I can imagine. You're touring so much that once you're home, you'll wanna stay home.

Yeah. I hate leaving [laughs].

What was it like playing with Paramore at the Bamboozle in May?

It was awesome. It was really crazy just the thought that we were on the same stage as them. Like there are two main stages, and it's like wow, we're opening for all these huge bangs including Paramore and Something Corporate and Drake and Ke$ha. Kind of crazy, but it was really awesome. Paramore put on a sick show. It was really, really cool.

Do you feel like you have a sort of kinship with other female singers like Hayley Williams from Paramore? Or is it more of like a healthy competition between all of you?

Well I'm definitely... of course there's this natural competition that's built inside every single girl no matter what, but I don't see it as a rough or mean competition. It's kind of a way to help me want to try harder I guess. I know so many of the chicks that are out there today like Juliet from Automatic Loveletter and Cassadee from Hey Monday... it's like we're all really close, and it's kind of like we have each other's backs in a way. I've never kind of dealt with a girl who was really into competition, so it's more so we're all here for each other and we're happy for each other. And we're kind of taking over. It's definitely a big friendship. It's like you sing in a band, I sing in a band, we have this in common. Instead of making like a more negative competition, it's like let's bond with it, you know?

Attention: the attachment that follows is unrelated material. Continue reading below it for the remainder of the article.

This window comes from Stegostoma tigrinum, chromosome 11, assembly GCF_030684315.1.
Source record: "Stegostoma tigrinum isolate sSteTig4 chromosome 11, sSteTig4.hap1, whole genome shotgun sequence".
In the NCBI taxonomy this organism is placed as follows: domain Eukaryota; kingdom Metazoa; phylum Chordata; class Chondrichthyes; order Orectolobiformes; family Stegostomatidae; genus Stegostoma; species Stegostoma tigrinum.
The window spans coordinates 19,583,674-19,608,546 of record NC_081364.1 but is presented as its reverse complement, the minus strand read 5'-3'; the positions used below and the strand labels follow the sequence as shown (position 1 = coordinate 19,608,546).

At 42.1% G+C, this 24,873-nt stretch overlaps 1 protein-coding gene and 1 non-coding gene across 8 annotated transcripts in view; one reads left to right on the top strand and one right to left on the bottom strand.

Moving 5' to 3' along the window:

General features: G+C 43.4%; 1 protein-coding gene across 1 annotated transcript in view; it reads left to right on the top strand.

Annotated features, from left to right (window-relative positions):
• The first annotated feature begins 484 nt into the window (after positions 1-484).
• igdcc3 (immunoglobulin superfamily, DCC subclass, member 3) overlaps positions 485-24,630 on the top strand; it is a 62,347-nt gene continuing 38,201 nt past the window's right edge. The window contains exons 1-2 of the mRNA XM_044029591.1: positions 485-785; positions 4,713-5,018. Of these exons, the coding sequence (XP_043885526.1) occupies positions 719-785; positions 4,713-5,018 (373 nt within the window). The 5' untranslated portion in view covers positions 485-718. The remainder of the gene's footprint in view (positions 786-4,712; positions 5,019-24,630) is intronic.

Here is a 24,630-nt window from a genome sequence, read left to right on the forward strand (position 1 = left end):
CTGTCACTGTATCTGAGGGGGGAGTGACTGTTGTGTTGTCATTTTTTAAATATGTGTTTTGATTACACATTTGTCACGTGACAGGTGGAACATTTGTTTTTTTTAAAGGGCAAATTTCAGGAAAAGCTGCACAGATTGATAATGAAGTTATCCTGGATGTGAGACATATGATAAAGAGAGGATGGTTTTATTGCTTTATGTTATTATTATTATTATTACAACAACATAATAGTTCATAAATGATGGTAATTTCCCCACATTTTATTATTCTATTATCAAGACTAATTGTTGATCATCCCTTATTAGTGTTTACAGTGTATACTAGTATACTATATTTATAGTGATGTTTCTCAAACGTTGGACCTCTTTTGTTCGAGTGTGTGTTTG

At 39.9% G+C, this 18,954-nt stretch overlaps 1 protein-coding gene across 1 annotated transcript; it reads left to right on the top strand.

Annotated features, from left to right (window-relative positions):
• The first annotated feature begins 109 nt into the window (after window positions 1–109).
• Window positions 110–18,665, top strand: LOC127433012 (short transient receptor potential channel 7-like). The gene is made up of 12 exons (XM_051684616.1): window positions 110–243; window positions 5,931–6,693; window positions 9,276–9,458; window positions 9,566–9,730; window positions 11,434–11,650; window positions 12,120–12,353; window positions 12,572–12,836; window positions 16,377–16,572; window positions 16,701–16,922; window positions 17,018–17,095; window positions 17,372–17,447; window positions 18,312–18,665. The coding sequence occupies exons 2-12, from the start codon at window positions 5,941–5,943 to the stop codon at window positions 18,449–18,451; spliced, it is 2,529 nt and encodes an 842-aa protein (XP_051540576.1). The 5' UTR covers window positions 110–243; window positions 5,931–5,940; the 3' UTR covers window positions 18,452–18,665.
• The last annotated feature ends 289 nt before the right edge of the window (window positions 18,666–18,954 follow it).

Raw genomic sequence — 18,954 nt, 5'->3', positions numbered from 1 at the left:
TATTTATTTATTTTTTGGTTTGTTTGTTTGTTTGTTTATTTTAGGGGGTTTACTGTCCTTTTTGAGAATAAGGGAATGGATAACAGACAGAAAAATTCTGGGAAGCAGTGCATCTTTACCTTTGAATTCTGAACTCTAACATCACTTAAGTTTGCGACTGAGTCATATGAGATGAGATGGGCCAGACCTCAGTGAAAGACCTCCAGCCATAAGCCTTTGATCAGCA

Yeah. Since it's such a male heavy genre, I feel like the few bands with women singers are sort of taking over.

Yeah, they're definitely taking over. It's really cool to see. Especially at Warped Tour, there's so many chicks. There's so many chicks. It's really cool to see because guys -- they're are everywhere. They're in every band, you can find any band with a guy singing, and they all just get lost in each other because they all start to sound the same. The voices aren't as unique, and they have to try really hard to be very unique, and so do girls. But guys can get away with --and I mean this in the nicest way possible, but -- they can get away with not trying very hard. They don't have to be so talented nowadays.